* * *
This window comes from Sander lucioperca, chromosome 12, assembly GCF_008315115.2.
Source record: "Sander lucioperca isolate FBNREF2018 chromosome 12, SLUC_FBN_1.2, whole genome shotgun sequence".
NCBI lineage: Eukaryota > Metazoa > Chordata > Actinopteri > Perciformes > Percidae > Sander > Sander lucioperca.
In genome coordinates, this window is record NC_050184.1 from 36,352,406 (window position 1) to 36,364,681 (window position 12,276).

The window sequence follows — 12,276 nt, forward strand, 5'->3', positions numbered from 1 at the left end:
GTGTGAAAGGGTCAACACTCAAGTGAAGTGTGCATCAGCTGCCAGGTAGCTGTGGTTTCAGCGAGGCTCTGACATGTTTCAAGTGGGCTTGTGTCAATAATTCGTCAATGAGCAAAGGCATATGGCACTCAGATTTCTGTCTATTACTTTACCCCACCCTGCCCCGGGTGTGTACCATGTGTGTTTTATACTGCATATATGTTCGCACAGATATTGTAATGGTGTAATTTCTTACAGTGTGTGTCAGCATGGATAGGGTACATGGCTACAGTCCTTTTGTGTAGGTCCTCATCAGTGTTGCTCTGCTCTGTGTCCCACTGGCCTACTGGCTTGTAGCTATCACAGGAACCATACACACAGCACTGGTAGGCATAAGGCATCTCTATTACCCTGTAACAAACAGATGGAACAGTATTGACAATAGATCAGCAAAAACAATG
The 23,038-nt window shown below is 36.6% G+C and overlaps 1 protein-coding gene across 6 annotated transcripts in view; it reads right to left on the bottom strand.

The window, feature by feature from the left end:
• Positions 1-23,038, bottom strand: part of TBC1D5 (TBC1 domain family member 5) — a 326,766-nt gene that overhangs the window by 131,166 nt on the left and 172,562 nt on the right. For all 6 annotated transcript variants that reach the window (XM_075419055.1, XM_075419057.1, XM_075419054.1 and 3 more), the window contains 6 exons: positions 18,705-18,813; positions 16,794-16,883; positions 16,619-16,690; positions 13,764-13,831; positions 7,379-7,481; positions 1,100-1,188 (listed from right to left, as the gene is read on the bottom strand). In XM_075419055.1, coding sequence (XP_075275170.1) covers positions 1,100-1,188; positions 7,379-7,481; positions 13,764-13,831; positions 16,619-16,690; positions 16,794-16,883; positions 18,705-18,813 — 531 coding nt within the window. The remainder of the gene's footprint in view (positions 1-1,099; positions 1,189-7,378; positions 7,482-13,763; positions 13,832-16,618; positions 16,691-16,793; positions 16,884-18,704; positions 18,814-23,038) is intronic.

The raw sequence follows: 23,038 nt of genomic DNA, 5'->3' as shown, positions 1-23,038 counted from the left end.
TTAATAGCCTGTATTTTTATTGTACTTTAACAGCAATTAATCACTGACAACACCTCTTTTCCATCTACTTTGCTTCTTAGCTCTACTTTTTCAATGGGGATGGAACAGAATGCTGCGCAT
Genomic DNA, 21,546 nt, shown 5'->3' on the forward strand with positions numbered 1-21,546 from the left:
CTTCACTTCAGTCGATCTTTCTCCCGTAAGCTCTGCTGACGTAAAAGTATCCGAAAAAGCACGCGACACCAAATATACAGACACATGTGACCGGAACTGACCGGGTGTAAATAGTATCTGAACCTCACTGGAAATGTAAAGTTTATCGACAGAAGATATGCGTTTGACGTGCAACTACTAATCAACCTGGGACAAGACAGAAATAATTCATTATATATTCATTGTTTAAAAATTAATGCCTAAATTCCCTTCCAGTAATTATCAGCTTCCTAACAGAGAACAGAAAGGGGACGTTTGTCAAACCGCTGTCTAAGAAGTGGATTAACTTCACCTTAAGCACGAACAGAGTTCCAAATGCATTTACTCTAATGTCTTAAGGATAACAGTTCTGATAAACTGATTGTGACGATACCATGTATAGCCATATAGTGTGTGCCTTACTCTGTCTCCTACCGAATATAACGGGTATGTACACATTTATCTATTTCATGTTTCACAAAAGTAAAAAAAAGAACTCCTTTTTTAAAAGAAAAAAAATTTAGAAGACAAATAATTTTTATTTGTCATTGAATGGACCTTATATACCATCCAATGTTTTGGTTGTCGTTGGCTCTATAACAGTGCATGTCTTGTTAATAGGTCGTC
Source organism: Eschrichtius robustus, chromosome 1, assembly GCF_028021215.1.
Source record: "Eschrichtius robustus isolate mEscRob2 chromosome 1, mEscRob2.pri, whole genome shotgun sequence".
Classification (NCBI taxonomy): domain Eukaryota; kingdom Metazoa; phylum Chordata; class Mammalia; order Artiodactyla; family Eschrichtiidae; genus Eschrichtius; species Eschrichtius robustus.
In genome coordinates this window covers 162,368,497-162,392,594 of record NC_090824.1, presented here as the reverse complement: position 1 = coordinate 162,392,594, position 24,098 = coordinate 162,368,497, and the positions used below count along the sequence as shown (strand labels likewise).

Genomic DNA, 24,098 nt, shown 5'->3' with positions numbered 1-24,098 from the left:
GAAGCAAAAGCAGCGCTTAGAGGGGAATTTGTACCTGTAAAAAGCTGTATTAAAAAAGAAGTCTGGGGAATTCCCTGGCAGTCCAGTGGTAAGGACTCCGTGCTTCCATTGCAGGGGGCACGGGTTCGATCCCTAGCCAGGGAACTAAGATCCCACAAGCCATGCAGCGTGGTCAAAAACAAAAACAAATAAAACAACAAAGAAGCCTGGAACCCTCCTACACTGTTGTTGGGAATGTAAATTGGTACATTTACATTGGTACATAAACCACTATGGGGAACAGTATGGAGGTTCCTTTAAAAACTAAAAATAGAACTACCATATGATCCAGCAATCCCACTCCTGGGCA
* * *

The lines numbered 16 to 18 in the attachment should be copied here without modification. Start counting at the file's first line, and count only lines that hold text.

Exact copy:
Classification (NCBI taxonomy): domain Eukaryota; kingdom Metazoa; phylum Chordata; class Mammalia; order Artiodactyla; family Eschrichtiidae; genus Eschrichtius; species Eschrichtius robustus.
In genome coordinates this window covers 162,368,497-162,392,594 of record NC_090824.1, presented here as the reverse complement: position 1 = coordinate 162,392,594, position 24,098 = coordinate 162,368,497, and the positions used below count along the sequence as shown (strand labels likewise).

Genomic DNA, 24,098 nt, shown 5'->3' with positions numbered 1-24,098 from the left: